SPRINGFIELD - A magistrate judge granted a AutoZone's motion to seal documents after denying the plaintiff the same right because the defendant's motion was the only one pending when he addressed the issue.
Without prejudice, magistrate judge Doug Wilkerson denied the request filed by plaintiffs Steve Williamson and Rhonda Christine LeMaster, on behalf of themselves and likewise litigants. They filed the motion regarding employment statements from AutoZone, Inc. employees Scott Brack and Larry Arthur, which the big brand auto service deemed “non-public, proprietary and commercially sensitive business information,” according to the ruling.
The plaintiffs argued that AutoZone could not prove that the documents in fact did hold trade secrets.
They also argued "that the AutoZone Defendants’ motion is moot insofar as they forfeited confidentiality claims when they produced the relevant documents without ever requesting a protective order from the Court,” Wilkerson wrote.
After finding that the plaintiffs failed to file a sur-reply "setting forth any argument to the contrary," Wilkerson stated that the issue must be addressed.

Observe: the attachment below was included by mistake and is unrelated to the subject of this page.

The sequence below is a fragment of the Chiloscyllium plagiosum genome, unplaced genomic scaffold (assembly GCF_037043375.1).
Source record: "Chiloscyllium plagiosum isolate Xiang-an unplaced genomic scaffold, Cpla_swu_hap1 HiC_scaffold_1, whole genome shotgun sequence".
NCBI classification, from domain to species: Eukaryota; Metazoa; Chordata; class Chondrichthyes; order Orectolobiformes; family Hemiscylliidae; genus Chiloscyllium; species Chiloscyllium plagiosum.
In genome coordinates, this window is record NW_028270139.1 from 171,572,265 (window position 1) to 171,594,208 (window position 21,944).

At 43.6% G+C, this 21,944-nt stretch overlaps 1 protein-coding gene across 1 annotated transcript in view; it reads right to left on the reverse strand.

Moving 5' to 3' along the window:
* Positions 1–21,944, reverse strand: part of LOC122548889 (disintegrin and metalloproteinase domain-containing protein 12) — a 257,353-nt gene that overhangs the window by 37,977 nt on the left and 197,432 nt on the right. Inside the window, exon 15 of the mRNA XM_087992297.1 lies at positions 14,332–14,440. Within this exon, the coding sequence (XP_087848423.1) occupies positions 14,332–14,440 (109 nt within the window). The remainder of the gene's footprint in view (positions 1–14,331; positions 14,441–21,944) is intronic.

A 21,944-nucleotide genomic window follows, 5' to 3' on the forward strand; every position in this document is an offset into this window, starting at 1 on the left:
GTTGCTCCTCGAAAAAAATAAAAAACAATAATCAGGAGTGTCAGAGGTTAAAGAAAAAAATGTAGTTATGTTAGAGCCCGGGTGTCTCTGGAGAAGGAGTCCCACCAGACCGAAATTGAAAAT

“A review of the docket in this matter demonstrates a concerning practice insofar as the parties have filed various documents under seal without seeking permission from this Court,” he wrote.
“Although the Court recognizes Plaintiffs’ representation that a page of said report is subject to Protective Order, such circumstance does not require, or necessarily allow, that the document be filed under seal,” he added.
Wilkerson explained that while both parties filed all of their exhibits in support of their motion for class certification under seal, only AutoZone's motion was pending when the issue was addressed.
Wilkerson wrote that the Court should “allow the exhibits filed under seal in support of Plaintiffs’ motion for class certification and the AutoZone Defendants’ memorandum in opposition to remain sealed.”
He ordered the parties to reintroduce all public record exhibits for review.